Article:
Welcome to Week 42 of the Authenticity@Work Leadership Tool-kit! My intention for this series is to share a quick tool each week to help you lead with more authenticity, adaptability and inspiration so we can together create workplaces where we bring the best of ourselves and inspire others. So grab a journal and an accountability partner to make these practices even more powerful for you!
In last week’s post we talked about what courage is and facing the dragon. Did you identify times in your life where you have been courageous?
If you’re like me, your mind makes up assumptions about yourself, others, and the world as a way to have the “rules of the game” to survive. These are called mental models. It is our personal story about the way the world works, and it’s mostly fairly useful. The problem happens when we believe that our way of seeing the world is the truth about how the world really is. Then we get knocked down by people and situations that don’t fit into our mental model and we are forced to confront the truth. This requires tremendous courage. It is said that “the truth sets you free.” Just recognize it may at first cause you to get really angry!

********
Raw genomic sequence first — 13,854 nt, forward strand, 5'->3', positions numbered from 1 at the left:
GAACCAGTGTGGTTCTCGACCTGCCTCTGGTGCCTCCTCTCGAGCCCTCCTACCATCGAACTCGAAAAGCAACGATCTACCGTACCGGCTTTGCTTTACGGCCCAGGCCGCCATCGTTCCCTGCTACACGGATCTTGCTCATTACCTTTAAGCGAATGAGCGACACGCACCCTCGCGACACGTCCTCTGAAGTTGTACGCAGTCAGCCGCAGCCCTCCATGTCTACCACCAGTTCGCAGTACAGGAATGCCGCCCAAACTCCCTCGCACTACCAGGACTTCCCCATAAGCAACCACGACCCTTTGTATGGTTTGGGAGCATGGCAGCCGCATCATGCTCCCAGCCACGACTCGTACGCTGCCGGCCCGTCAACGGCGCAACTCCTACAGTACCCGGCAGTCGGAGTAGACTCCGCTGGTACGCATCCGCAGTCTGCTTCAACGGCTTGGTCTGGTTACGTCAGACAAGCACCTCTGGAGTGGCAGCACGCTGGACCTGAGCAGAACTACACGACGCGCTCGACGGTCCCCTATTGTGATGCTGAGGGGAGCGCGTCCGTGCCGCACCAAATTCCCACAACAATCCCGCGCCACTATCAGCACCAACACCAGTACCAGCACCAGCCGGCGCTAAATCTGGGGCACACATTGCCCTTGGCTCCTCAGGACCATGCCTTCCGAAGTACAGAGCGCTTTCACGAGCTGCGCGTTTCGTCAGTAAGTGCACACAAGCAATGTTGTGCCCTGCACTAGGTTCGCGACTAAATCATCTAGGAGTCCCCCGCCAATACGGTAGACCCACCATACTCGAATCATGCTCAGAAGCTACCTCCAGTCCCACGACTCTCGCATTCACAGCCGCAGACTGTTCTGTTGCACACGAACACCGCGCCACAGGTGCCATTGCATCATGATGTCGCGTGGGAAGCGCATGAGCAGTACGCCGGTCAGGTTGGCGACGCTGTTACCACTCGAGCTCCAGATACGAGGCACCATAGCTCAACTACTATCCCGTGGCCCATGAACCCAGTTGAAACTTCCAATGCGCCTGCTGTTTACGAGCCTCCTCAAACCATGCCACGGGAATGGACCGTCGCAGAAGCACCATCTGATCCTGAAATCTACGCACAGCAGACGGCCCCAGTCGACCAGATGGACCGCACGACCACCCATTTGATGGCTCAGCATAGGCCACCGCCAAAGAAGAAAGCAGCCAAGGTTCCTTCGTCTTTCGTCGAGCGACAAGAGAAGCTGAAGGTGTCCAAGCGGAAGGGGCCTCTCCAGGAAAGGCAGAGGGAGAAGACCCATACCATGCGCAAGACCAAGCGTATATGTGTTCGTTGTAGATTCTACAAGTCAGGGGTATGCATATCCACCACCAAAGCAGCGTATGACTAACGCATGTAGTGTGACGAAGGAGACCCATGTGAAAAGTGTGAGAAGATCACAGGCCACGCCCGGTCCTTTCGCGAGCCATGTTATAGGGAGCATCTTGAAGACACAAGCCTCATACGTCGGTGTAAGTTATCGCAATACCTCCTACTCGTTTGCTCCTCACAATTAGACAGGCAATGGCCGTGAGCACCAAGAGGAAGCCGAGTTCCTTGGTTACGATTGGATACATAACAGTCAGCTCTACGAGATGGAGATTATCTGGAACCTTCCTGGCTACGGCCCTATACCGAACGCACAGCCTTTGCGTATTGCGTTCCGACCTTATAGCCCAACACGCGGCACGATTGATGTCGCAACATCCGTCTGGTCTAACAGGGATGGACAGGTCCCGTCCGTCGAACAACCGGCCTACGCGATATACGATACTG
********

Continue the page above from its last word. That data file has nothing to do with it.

It takes enormous courage to seek and see the truth of what’s really going on. We make assumptions about our “goodness,” about others, and about the world mostly as a way to cope and feel safe. It’s important to have courage to reexamine the assumptions we carry as leaders so we can adapt more skillfully, pursue dreams important to us, and act from a place of greater authenticity and choice rather than our habitual patterns.
This Week’s Tool:
It takes courage, but ask yourself the following: Who am I being in this moment? What assumptions am I making in this situation? What am I avoiding looking at in my career and life right now?
Seek out feedback from trusted advisors and mentors.
Learn how to give feedback to others, always asking for their permission first. Do it in a way that it would help them see the truth without getting defensive. A great way to do this would be to practice be before do.